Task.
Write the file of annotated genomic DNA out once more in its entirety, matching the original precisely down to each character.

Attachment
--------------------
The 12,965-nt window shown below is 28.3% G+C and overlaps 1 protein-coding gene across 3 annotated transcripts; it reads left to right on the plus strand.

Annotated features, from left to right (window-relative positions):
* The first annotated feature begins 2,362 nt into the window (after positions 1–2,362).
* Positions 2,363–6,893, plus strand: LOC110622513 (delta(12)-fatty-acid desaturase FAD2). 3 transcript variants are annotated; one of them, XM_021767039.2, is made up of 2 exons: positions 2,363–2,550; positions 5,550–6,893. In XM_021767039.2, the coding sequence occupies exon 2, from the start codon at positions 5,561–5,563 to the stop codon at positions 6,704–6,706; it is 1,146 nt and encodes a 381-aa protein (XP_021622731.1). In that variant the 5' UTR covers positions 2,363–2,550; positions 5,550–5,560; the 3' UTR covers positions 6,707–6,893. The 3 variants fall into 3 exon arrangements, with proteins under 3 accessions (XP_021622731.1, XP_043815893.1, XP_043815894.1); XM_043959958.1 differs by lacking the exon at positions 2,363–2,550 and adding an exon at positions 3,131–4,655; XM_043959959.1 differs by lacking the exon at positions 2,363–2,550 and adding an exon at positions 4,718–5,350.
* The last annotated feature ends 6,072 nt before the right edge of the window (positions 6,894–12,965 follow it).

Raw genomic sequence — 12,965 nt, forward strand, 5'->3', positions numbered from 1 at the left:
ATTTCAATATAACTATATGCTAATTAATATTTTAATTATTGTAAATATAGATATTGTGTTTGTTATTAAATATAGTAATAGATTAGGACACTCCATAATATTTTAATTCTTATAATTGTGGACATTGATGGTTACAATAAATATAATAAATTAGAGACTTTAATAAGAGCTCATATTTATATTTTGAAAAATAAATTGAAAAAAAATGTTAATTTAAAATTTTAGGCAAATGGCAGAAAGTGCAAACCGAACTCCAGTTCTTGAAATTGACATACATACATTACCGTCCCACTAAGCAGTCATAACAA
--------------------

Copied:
The 12,965-nt window shown below is 28.3% G+C and overlaps 1 protein-coding gene across 3 annotated transcripts; it reads left to right on the plus strand.

Annotated features, from left to right (window-relative positions):
* The first annotated feature begins 2,362 nt into the window (after positions 1–2,362).
* Positions 2,363–6,893, plus strand: LOC110622513 (delta(12)-fatty-acid desaturase FAD2). 3 transcript variants are annotated; one of them, XM_021767039.2, is made up of 2 exons: positions 2,363–2,550; positions 5,550–6,893. In XM_021767039.2, the coding sequence occupies exon 2, from the start codon at positions 5,561–5,563 to the stop codon at positions 6,704–6,706; it is 1,146 nt and encodes a 381-aa protein (XP_021622731.1). In that variant the 5' UTR covers positions 2,363–2,550; positions 5,550–5,560; the 3' UTR covers positions 6,707–6,893. The 3 variants fall into 3 exon arrangements, with proteins under 3 accessions (XP_021622731.1, XP_043815893.1, XP_043815894.1); XM_043959958.1 differs by lacking the exon at positions 2,363–2,550 and adding an exon at positions 3,131–4,655; XM_043959959.1 differs by lacking the exon at positions 2,363–2,550 and adding an exon at positions 4,718–5,350.
* The last annotated feature ends 6,072 nt before the right edge of the window (positions 6,894–12,965 follow it).

Raw genomic sequence — 12,965 nt, forward strand, 5'->3', positions numbered from 1 at the left:
ATTTCAATATAACTATATGCTAATTAATATTTTAATTATTGTAAATATAGATATTGTGTTTGTTATTAAATATAGTAATAGATTAGGACACTCCATAATATTTTAATTCTTATAATTGTGGACATTGATGGTTACAATAAATATAATAAATTAGAGACTTTAATAAGAGCTCATATTTATATTTTGAAAAATAAATTGAAAAAAAATGTTAATTTAAAATTTTAGGCAAATGGCAGAAAGTGCAAACCGAACTCCAGTTCTTGAAATTGACATACATACATTACCGTCCCACTAAGCAGTCATAACAA